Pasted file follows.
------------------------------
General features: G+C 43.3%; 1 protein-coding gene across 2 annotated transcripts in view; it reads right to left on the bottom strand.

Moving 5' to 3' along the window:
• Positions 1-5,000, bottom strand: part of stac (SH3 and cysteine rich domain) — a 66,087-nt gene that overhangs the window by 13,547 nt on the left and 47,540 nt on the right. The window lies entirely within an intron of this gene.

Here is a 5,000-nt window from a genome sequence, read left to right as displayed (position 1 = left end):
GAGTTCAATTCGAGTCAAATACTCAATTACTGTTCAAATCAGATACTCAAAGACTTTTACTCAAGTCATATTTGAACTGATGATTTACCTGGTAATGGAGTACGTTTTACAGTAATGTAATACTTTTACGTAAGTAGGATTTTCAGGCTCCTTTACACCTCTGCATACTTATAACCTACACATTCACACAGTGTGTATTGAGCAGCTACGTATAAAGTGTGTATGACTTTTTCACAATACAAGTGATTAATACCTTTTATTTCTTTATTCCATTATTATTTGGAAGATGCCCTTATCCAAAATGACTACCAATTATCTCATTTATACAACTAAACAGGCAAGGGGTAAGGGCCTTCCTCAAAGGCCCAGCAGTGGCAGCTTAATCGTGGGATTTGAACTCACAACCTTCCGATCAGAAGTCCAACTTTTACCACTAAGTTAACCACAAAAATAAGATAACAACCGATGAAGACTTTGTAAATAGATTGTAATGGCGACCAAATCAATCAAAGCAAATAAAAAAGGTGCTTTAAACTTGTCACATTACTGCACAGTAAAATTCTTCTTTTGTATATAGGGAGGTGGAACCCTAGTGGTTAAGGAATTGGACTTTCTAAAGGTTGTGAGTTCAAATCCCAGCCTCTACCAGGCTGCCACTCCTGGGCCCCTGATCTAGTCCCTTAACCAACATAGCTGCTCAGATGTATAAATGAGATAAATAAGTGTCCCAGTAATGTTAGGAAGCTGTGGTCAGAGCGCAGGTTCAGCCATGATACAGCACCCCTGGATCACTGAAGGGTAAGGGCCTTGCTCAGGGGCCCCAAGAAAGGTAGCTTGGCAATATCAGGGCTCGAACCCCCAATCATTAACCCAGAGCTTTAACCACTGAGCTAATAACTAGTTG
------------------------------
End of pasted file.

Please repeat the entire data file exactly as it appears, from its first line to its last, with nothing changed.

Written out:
General features: G+C 43.3%; 1 protein-coding gene across 2 annotated transcripts in view; it reads right to left on the bottom strand.

Moving 5' to 3' along the window:
• Positions 1-5,000, bottom strand: part of stac (SH3 and cysteine rich domain) — a 66,087-nt gene that overhangs the window by 13,547 nt on the left and 47,540 nt on the right. The window lies entirely within an intron of this gene.

Here is a 5,000-nt window from a genome sequence, read left to right as displayed (position 1 = left end):
GAGTTCAATTCGAGTCAAATACTCAATTACTGTTCAAATCAGATACTCAAAGACTTTTACTCAAGTCATATTTGAACTGATGATTTACCTGGTAATGGAGTACGTTTTACAGTAATGTAATACTTTTACGTAAGTAGGATTTTCAGGCTCCTTTACACCTCTGCATACTTATAACCTACACATTCACACAGTGTGTATTGAGCAGCTACGTATAAAGTGTGTATGACTTTTTCACAATACAAGTGATTAATACCTTTTATTTCTTTATTCCATTATTATTTGGAAGATGCCCTTATCCAAAATGACTACCAATTATCTCATTTATACAACTAAACAGGCAAGGGGTAAGGGCCTTCCTCAAAGGCCCAGCAGTGGCAGCTTAATCGTGGGATTTGAACTCACAACCTTCCGATCAGAAGTCCAACTTTTACCACTAAGTTAACCACAAAAATAAGATAACAACCGATGAAGACTTTGTAAATAGATTGTAATGGCGACCAAATCAATCAAAGCAAATAAAAAAGGTGCTTTAAACTTGTCACATTACTGCACAGTAAAATTCTTCTTTTGTATATAGGGAGGTGGAACCCTAGTGGTTAAGGAATTGGACTTTCTAAAGGTTGTGAGTTCAAATCCCAGCCTCTACCAGGCTGCCACTCCTGGGCCCCTGATCTAGTCCCTTAACCAACATAGCTGCTCAGATGTATAAATGAGATAAATAAGTGTCCCAGTAATGTTAGGAAGCTGTGGTCAGAGCGCAGGTTCAGCCATGATACAGCACCCCTGGATCACTGAAGGGTAAGGGCCTTGCTCAGGGGCCCCAAGAAAGGTAGCTTGGCAATATCAGGGCTCGAACCCCCAATCATTAACCCAGAGCTTTAACCACTGAGCTAATAACTAGTTG